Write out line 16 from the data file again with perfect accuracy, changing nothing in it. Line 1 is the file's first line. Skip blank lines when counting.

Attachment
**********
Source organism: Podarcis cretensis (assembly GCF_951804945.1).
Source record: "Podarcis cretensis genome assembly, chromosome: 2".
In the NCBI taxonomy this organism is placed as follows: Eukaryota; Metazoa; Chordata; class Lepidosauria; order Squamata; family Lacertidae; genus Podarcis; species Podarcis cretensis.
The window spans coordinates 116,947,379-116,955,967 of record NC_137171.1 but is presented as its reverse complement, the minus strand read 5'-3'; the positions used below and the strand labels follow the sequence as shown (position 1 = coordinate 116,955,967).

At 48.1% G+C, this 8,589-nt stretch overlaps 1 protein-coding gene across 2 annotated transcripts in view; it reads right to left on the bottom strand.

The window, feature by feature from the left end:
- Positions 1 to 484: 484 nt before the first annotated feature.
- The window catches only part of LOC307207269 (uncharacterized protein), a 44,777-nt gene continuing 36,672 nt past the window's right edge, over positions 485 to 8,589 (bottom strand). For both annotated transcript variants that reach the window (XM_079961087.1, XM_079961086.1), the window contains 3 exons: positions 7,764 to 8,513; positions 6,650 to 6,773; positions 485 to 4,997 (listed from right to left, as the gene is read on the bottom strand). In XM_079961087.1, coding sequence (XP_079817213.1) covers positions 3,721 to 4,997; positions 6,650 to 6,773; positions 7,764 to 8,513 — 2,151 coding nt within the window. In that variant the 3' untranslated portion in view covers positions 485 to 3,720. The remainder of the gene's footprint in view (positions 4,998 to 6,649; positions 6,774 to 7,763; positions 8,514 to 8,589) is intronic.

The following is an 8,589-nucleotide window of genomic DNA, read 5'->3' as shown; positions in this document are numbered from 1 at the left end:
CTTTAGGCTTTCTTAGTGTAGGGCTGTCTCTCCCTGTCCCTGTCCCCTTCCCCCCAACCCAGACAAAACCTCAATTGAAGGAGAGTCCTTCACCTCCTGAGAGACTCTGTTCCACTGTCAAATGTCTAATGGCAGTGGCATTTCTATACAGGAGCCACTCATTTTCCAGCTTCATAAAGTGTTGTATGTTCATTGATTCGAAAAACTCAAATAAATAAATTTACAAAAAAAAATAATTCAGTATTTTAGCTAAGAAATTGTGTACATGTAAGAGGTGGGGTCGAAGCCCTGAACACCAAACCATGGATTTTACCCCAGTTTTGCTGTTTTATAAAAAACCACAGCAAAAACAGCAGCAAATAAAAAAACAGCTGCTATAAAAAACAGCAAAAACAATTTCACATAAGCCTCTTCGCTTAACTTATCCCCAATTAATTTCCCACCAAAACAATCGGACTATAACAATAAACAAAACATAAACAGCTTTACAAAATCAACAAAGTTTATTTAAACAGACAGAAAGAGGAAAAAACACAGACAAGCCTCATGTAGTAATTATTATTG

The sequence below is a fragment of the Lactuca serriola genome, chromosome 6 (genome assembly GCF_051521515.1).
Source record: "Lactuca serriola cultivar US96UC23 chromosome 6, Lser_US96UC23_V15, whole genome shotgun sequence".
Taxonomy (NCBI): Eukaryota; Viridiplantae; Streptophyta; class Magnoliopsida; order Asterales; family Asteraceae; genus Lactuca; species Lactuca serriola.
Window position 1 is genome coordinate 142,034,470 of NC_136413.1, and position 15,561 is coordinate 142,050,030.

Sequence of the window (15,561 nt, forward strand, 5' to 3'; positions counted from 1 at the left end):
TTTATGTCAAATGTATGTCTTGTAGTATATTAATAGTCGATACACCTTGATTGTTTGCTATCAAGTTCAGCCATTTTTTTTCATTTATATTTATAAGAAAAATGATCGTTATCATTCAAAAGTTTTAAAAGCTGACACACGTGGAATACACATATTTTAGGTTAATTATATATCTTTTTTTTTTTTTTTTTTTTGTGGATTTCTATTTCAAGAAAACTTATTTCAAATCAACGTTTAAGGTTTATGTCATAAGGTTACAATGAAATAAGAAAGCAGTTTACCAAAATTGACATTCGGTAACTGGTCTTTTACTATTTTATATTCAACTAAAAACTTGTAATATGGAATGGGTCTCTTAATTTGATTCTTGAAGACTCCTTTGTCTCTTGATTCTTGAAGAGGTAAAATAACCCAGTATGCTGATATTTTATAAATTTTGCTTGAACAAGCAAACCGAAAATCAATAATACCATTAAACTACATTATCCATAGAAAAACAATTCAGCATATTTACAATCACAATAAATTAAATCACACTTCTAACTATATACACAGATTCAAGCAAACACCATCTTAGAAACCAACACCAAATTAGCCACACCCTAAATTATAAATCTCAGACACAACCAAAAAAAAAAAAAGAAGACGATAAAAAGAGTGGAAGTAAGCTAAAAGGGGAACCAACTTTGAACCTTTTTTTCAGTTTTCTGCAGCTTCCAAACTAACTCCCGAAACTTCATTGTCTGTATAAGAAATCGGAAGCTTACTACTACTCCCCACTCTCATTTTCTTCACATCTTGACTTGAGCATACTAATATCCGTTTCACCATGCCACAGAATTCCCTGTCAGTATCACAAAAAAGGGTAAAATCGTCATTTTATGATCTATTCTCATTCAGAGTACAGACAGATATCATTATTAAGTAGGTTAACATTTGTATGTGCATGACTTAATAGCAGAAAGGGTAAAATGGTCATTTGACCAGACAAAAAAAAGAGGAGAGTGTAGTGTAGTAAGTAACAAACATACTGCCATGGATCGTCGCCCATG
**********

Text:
TTTATGTCAAATGTATGTCTTGTAGTATATTAATAGTCGATACACCTTGATTGTTTGCTATCAAGTTCAGCCATTTTTTTTCATTTATATTTATAAGAAAAATGATCGTTATCATTCAAAAGTTTTAAAAGCTGACACACGTGGAATACACATATTTTAGGTTAATTATATATCTTTTTTTTTTTTTTTTTTTTGTGGATTTCTATTTCAAGAAAACTTATTTCAAATCAACGTTTAAGGTTTATGTCATAAGGTTACAATGAAATAAGAAAGCAGTTTACCAAAATTGACATTCGGTAACTGGTCTTTTACTATTTTATATTCAACTAAAAACTTGTAATATGGAATGGGTCTCTTAATTTGATTCTTGAAGACTCCTTTGTCTCTTGATTCTTGAAGAGGTAAAATAACCCAGTATGCTGATATTTTATAAATTTTGCTTGAACAAGCAAACCGAAAATCAATAATACCATTAAACTACATTATCCATAGAAAAACAATTCAGCATATTTACAATCACAATAAATTAAATCACACTTCTAACTATATACACAGATTCAAGCAAACACCATCTTAGAAACCAACACCAAATTAGCCACACCCTAAATTATAAATCTCAGACACAACCAAAAAAAAAAAAAGAAGACGATAAAAAGAGTGGAAGTAAGCTAAAAGGGGAACCAACTTTGAACCTTTTTTTCAGTTTTCTGCAGCTTCCAAACTAACTCCCGAAACTTCATTGTCTGTATAAGAAATCGGAAGCTTACTACTACTCCCCACTCTCATTTTCTTCACATCTTGACTTGAGCATACTAATATCCGTTTCACCATGCCACAGAATTCCCTGTCAGTATCACAAAAAAGGGTAAAATCGTCATTTTATGATCTATTCTCATTCAGAGTACAGACAGATATCATTATTAAGTAGGTTAACATTTGTATGTGCATGACTTAATAGCAGAAAGGGTAAAATGGTCATTTGACCAGACAAAAAAAAGAGGAGAGTGTAGTGTAGTAAGTAACAAACATACTGCCATGGATCGTCGCCCATG